Geissler is a well known figure in the history of scientific instruments since the descendants of his inventions – the Geissler tube and the mercuryvacuum pump are still in use today. The Geissler tube of 1855, in which gas at low pressure glowed when subjected to an electrical voltage, demonstrating the principle of the electric discharge lamp.
House where Geissler was born
Heinrich Geissler was born in the village of Igelshieb, in the Rennsteig area of the Dukedom of Saxony-Meiningen. His father Georg, was an innovative glass-blower and maker of instruments such as barometers andthermometers. Heinrich Geissler’s youth coincided with a flowering in interest in experimental natural sciences leading to a greater demand for laboratory apparatus, particularly hollow glassware, which was to catapult the craft of the glassblower from a cottage industry to a profession.
Geissler, however, earned his living for a decade as a traveling instrument maker before settling and establishing in 1854 a workshop in Bonn, a young university town with a demand for laboratory apparatus. Here Geissler worked closely with chemists, physicists, medical doctors, physiologists and mineralogists and built up an international client list. From 1855 he participated regularly in world exhibitions, winning several medals for his scientific apparatus.
In 1855 he devised his famous mercury air pump which later contributed to the success of Thomas Edison’s first incandescent lamps in 1879. Later, using an apparatus of his own invention, he was able to demonstrate, in collaboration with Julius Pluckers, that water reaches its maximum density at 3.8 C (later determined to be 3.98). Among his other inventions was also a vaporimeter.
Geissler began experimenting with what were later to become known as the ‘Geissler tube’ in 1857 and full-scale production of these was well underway in the 1880s.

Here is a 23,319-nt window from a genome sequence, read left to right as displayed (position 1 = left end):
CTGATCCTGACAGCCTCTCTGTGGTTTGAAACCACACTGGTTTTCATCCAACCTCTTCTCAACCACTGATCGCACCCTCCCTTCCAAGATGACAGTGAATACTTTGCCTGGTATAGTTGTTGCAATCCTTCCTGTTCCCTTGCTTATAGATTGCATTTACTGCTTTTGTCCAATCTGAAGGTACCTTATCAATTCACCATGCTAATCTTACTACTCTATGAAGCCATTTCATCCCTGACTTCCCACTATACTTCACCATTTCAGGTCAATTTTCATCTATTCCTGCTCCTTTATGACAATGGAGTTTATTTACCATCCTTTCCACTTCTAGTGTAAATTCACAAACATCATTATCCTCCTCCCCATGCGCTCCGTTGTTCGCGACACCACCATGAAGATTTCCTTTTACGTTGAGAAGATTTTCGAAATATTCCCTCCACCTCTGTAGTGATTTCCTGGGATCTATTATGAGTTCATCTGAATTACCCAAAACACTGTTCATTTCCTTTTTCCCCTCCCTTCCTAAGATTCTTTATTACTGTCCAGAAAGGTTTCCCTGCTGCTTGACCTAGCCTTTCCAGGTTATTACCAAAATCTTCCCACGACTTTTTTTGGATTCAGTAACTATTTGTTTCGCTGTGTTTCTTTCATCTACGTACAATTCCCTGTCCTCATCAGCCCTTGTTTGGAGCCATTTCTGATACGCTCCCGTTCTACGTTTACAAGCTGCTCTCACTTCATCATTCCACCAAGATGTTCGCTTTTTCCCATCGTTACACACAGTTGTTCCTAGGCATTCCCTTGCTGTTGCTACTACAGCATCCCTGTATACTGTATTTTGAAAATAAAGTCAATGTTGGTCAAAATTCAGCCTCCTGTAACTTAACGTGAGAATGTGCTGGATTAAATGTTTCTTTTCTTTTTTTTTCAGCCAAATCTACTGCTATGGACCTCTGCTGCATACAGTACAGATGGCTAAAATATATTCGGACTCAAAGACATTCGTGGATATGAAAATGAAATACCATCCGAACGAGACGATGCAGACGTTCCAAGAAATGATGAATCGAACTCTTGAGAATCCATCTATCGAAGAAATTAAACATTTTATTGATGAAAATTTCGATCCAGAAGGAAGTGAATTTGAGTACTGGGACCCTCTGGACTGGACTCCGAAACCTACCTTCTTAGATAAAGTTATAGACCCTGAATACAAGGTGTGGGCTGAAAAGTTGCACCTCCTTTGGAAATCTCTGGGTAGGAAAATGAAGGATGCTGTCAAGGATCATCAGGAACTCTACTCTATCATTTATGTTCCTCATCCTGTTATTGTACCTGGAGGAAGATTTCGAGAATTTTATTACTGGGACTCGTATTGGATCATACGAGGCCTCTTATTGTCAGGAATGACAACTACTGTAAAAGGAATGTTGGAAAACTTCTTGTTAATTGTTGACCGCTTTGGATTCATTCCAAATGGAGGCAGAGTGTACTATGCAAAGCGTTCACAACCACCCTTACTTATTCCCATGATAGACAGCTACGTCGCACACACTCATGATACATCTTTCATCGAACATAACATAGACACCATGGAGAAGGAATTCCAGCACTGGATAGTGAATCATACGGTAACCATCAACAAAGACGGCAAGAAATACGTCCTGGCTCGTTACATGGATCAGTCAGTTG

An electrical discharge through a partially evacuated tube glows with a color depending on the type of glass in the tube and the gas inside. Studies of discharges in such tubes later led to the development of atomicphysics. These tubes, as modified by Sir William Crookes, become the first to produce cathode rays, leading eventually to the discovery of the electron (and a bit farther down the road to television).
Geissler tubes were (and still are) produced for demonstration purposes however in the early days they were more of a novelty item used in parlor tricks and post dinner entertainment. They are blown from delicate glass made into decorative shapes and range in size from just a few inches to several feet in some rare examples.
Some tubes are partly made from uranium glass that fluoresces a bright green color when the tube is electrified and some were blown with a hollow chamber surrounding the primary tube, this area filled with a colored liquid that produced even more vivid effects when the tubes are lit. Geissler’s tubes are the predecessors to the modern neon and fluorescent tubes.
Today Geissler tubes are highly sought after and are considered works of art showing off the glass artisan’s specialized skill. They are still produced today and are used for laboratory and school physics demonstrations to study electrons in motion.
Geissler tubes were constructed in many very creative shapes and sizes. It is not uncommon to find tubes with elaborate twisted swirls or colored water chambers. The tubes can be quite striking when activated. Below are some examples of the tubes dating from about 1868.
Take a look at these advertisements of Geissler tubes from the 1914 Catalog from Electro Importing Company of New York.
Geissler rotator motors (1868) were used in high voltage experiments with Geissler tubes. The activated tube was held in the clamp and rotated rapidly by the motor, creating beautiful patterns.
Geissler rotator motors
A “Voltana” Wimshurst machine (1921) was used to charge Geissler tubes.
Geissler recieved a honorary doctorate in 1868 from the Bonn University. He died on January 24, 1879, and is buried in Bonn.